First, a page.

Costly multi-modal signals targeted at multiple enemies

Many animals face a life in a multi-enemy world. In order to survive, they have evolved different defensive strategies that vary in their nature and efficacy. Aposematic organisms display warning signals that are coupled with some form of unprofitability, for example chemical defences. Wood tiger moths (Arctia plantaginis) are aposematic; males display conspicuous colouration in their hindwings (either yellow or white) and secrete defensive fluids from both their abdomen and their prothoracic glands.

Chemical secretions

Previous work done by my colleague Ossi Nokelainen and his collaborators showed that white moths are more attacked than yellow ones. This suggests that yellow is a more efficient warning signal against predators, but nothing is known about how deterrent the chemical defences are and why. Although chemical defences are thought to be costly, wood tiger moths have two types of defensive secretions.

Target-specific defences?  

I am investigating the reactions of two types of predators (ants and birds) to the two types of chemical secretions of A. plantaginis, when information on colour is not available. This will hopefully provide some information on whether one of the morphs has more deterrent chemical defences, and whether predators react differently to the two types of secretions.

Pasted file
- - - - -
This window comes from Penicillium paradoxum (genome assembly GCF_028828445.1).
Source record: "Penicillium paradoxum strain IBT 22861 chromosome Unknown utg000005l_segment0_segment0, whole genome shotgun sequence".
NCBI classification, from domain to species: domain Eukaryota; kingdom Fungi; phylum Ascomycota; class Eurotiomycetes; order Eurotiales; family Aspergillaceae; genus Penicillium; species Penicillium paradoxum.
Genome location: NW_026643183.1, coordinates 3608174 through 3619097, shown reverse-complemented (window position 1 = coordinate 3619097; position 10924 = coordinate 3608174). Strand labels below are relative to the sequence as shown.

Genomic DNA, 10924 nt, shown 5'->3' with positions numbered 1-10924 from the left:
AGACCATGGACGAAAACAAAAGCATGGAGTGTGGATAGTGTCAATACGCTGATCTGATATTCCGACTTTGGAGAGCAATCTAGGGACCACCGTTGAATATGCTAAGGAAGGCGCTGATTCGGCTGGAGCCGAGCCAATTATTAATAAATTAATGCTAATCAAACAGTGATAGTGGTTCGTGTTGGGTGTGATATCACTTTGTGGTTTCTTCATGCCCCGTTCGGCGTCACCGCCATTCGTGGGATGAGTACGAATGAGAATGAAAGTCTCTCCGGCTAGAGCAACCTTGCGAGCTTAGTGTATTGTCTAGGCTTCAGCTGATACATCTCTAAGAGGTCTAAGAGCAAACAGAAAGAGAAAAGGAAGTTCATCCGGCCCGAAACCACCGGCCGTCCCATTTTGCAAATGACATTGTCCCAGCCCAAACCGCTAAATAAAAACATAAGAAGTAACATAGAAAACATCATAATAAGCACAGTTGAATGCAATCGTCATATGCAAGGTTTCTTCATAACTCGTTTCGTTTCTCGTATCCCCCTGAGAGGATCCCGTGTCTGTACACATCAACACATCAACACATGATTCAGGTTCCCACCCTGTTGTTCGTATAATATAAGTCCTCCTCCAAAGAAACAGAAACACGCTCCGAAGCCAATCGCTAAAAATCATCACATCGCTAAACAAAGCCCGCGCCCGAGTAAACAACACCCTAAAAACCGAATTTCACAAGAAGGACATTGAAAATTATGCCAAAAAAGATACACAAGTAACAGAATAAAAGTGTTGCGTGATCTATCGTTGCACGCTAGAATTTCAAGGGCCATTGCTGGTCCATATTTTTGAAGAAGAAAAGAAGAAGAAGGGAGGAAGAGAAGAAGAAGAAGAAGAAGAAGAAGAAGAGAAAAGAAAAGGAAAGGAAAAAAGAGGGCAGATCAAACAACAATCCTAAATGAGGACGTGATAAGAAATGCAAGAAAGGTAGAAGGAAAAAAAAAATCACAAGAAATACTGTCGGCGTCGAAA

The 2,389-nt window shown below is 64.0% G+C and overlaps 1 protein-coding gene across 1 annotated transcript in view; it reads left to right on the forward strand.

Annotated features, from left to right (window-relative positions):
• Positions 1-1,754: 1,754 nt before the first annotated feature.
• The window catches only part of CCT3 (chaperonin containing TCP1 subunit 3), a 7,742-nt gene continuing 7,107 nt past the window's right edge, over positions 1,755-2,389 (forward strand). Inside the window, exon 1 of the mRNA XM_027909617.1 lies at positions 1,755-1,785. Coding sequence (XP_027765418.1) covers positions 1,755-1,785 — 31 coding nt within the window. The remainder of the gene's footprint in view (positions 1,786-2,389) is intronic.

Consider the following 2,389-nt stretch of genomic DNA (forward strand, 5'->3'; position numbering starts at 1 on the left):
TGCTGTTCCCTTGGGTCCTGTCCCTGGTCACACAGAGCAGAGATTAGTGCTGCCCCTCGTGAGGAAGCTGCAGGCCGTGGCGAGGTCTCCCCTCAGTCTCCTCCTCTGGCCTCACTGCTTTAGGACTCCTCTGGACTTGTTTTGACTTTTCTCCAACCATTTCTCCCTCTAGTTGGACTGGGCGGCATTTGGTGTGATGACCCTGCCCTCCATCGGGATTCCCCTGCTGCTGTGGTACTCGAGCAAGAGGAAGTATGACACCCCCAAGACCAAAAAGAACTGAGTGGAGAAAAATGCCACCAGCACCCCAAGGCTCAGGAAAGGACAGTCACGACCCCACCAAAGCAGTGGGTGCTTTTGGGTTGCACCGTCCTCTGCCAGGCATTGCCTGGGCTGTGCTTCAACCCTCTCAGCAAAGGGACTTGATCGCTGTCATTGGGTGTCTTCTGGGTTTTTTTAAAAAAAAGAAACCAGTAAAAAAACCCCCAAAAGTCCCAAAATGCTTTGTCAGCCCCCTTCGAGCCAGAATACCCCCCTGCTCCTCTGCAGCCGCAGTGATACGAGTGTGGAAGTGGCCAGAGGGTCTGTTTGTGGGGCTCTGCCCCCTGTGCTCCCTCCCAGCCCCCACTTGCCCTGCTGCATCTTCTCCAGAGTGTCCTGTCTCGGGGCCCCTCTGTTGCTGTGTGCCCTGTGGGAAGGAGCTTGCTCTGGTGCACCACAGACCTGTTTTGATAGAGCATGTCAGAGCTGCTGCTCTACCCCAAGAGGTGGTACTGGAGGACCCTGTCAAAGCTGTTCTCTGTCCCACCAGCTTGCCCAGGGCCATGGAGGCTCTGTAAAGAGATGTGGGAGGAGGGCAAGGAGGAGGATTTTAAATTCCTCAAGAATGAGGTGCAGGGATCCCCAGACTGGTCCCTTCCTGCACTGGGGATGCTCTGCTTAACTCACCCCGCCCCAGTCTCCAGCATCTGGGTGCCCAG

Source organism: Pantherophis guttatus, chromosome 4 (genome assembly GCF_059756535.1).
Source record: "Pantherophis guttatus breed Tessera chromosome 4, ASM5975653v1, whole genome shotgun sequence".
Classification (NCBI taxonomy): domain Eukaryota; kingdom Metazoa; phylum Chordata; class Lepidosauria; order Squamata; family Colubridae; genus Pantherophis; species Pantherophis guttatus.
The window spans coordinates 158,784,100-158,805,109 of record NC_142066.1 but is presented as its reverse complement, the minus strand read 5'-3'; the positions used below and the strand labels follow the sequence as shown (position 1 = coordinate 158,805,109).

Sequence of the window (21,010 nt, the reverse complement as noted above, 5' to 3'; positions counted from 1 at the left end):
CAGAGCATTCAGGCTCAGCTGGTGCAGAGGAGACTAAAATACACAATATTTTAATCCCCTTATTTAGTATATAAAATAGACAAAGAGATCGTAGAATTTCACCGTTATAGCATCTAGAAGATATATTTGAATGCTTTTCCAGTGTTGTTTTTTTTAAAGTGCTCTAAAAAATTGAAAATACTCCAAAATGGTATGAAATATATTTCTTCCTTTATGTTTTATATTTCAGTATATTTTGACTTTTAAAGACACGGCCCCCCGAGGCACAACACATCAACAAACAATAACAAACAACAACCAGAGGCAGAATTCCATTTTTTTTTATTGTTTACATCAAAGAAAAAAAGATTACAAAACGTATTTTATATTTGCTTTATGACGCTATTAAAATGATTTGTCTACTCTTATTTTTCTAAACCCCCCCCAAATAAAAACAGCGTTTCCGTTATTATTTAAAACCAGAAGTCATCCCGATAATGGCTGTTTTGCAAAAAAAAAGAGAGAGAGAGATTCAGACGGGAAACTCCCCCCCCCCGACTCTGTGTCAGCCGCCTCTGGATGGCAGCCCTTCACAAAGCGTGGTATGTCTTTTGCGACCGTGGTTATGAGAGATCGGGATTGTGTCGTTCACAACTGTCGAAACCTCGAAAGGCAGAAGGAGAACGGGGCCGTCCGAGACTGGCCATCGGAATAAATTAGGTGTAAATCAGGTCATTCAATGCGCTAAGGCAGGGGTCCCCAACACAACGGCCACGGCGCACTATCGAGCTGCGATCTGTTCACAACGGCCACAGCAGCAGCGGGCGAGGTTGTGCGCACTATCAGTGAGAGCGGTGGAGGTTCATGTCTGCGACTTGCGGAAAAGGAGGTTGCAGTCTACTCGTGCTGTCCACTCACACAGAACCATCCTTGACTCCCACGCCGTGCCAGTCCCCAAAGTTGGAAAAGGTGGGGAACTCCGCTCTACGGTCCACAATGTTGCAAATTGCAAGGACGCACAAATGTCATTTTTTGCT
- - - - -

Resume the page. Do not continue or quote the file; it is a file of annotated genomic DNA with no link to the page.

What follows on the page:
Multi-modal warning signals

In experiments with blue tits we aim to determine which signal (either visual or chemical) is more important for predator deterrence in wood-tiger moths. For this purpose, we are using fake paper moths with a nutritious lard + flour body that we rub with the moths’ chemical defences. Birds seem to easily identify our models as food!



Costs of chemical defences produced de novo, and potentially honest warning signals

It has long been assumed that most chemical defences in insects are sequestered from the plants they feed on, but it has not been experimentally tested whether there is some degree of de novo production. We are currently investigating whether that is the case in wood tiger moths, by raising larvae under different diet regimes. In addition to that, we are  studying whether or not these chemical defences are costly and, if so, what kind of costs these moths incur during their production and/or sequestration. Finally, we are interested in the possibility that female colouration (which varies continuously from yellow through to red) is an honest signal of the strength of their chemical defences.


These studies are being done in collaboration with Emily Burdfield-Steel and Kaisa Suisto, and MSc students Morgan Brain and Miriam Furlanetto.